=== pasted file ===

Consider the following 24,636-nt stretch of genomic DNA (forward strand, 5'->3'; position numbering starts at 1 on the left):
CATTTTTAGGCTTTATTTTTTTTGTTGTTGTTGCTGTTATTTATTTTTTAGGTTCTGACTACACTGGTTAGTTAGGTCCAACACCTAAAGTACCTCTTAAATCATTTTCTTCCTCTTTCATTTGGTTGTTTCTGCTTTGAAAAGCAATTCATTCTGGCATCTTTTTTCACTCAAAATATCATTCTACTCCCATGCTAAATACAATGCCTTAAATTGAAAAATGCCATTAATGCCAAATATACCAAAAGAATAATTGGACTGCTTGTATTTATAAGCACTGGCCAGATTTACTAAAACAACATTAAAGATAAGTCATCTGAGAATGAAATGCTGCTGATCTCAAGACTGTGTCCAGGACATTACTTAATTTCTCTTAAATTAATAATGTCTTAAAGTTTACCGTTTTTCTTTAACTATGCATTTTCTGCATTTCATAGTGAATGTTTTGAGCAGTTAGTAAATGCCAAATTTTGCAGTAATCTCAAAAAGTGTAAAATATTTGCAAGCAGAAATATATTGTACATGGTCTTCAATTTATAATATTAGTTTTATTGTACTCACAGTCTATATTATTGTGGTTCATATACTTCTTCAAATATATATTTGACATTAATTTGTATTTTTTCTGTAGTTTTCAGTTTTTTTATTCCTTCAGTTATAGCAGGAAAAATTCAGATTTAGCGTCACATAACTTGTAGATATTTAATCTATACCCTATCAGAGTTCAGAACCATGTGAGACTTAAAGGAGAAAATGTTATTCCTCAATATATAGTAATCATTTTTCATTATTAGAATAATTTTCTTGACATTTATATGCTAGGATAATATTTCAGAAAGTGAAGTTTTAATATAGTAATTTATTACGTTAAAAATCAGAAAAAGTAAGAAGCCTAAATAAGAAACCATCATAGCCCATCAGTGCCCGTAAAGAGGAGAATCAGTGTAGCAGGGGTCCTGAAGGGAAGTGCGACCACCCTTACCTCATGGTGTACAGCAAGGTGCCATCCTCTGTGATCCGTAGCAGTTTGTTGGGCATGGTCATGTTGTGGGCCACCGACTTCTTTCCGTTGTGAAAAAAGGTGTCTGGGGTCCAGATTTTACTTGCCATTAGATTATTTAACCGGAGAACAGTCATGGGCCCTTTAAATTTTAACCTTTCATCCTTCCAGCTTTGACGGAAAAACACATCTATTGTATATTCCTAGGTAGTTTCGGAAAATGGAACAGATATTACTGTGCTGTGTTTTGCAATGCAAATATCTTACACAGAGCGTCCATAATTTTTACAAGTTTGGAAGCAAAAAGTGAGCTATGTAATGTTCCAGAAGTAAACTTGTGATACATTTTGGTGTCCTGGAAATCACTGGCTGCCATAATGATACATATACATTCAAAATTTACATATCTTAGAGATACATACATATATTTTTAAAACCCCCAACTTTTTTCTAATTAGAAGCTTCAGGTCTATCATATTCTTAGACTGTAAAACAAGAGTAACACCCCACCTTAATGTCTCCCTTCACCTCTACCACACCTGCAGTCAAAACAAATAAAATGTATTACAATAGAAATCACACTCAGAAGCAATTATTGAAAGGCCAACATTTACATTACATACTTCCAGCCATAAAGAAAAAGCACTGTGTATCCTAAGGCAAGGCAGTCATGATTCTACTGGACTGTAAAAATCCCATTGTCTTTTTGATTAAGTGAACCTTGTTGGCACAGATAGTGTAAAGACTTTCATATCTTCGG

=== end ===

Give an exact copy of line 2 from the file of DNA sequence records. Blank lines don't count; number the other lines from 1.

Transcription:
CATTTTTAGGCTTTATTTTTTTTGTTGTTGTTGCTGTTATTTATTTTTTAGGTTCTGACTACACTGGTTAGTTAGGTCCAACACCTAAAGTACCTCTTAAATCATTTTCTTCCTCTTTCATTTGGTTGTTTCTGCTTTGAAAAGCAATTCATTCTGGCATCTTTTTTCACTCAAAATATCATTCTACTCCCATGCTAAATACAATGCCTTAAATTGAAAAATGCCATTAATGCCAAATATACCAAAAGAATAATTGGACTGCTTGTATTTATAAGCACTGGCCAGATTTACTAAAACAACATTAAAGATAAGTCATCTGAGAATGAAATGCTGCTGATCTCAAGACTGTGTCCAGGACATTACTTAATTTCTCTTAAATTAATAATGTCTTAAAGTTTACCGTTTTTCTTTAACTATGCATTTTCTGCATTTCATAGTGAATGTTTTGAGCAGTTAGTAAATGCCAAATTTTGCAGTAATCTCAAAAAGTGTAAAATATTTGCAAGCAGAAATATATTGTACATGGTCTTCAATTTATAATATTAGTTTTATTGTACTCACAGTCTATATTATTGTGGTTCATATACTTCTTCAAATATATATTTGACATTAATTTGTATTTTTTCTGTAGTTTTCAGTTTTTTTATTCCTTCAGTTATAGCAGGAAAAATTCAGATTTAGCGTCACATAACTTGTAGATATTTAATCTATACCCTATCAGAGTTCAGAACCATGTGAGACTTAAAGGAGAAAATGTTATTCCTCAATATATAGTAATCATTTTTCATTATTAGAATAATTTTCTTGACATTTATATGCTAGGATAATATTTCAGAAAGTGAAGTTTTAATATAGTAATTTATTACGTTAAAAATCAGAAAAAGTAAGAAGCCTAAATAAGAAACCATCATAGCCCATCAGTGCCCGTAAAGAGGAGAATCAGTGTAGCAGGGGTCCTGAAGGGAAGTGCGACCACCCTTACCTCATGGTGTACAGCAAGGTGCCATCCTCTGTGATCCGTAGCAGTTTGTTGGGCATGGTCATGTTGTGGGCCACCGACTTCTTTCCGTTGTGAAAAAAGGTGTCTGGGGTCCAGATTTTACTTGCCATTAGATTATTTAACCGGAGAACAGTCATGGGCCCTTTAAATTTTAACCTTTCATCCTTCCAGCTTTGACGGAAAAACACATCTATTGTATATTCCTAGGTAGTTTCGGAAAATGGAACAGATATTACTGTGCTGTGTTTTGCAATGCAAATATCTTACACAGAGCGTCCATAATTTTTACAAGTTTGGAAGCAAAAAGTGAGCTATGTAATGTTCCAGAAGTAAACTTGTGATACATTTTGGTGTCCTGGAAATCACTGGCTGCCATAATGATACATATACATTCAAAATTTACATATCTTAGAGATACATACATATATTTTTAAAACCCCCAACTTTTTTCTAATTAGAAGCTTCAGGTCTATCATATTCTTAGACTGTAAAACAAGAGTAACACCCCACCTTAATGTCTCCCTTCACCTCTACCACACCTGCAGTCAAAACAAATAAAATGTATTACAATAGAAATCACACTCAGAAGCAATTATTGAAAGGCCAACATTTACATTACATACTTCCAGCCATAAAGAAAAAGCACTGTGTATCCTAAGGCAAGGCAGTCATGATTCTACTGGACTGTAAAAATCCCATTGTCTTTTTGATTAAGTGAACCTTGTTGGCACAGATAGTGTAAAGACTTTCATATCTTCGG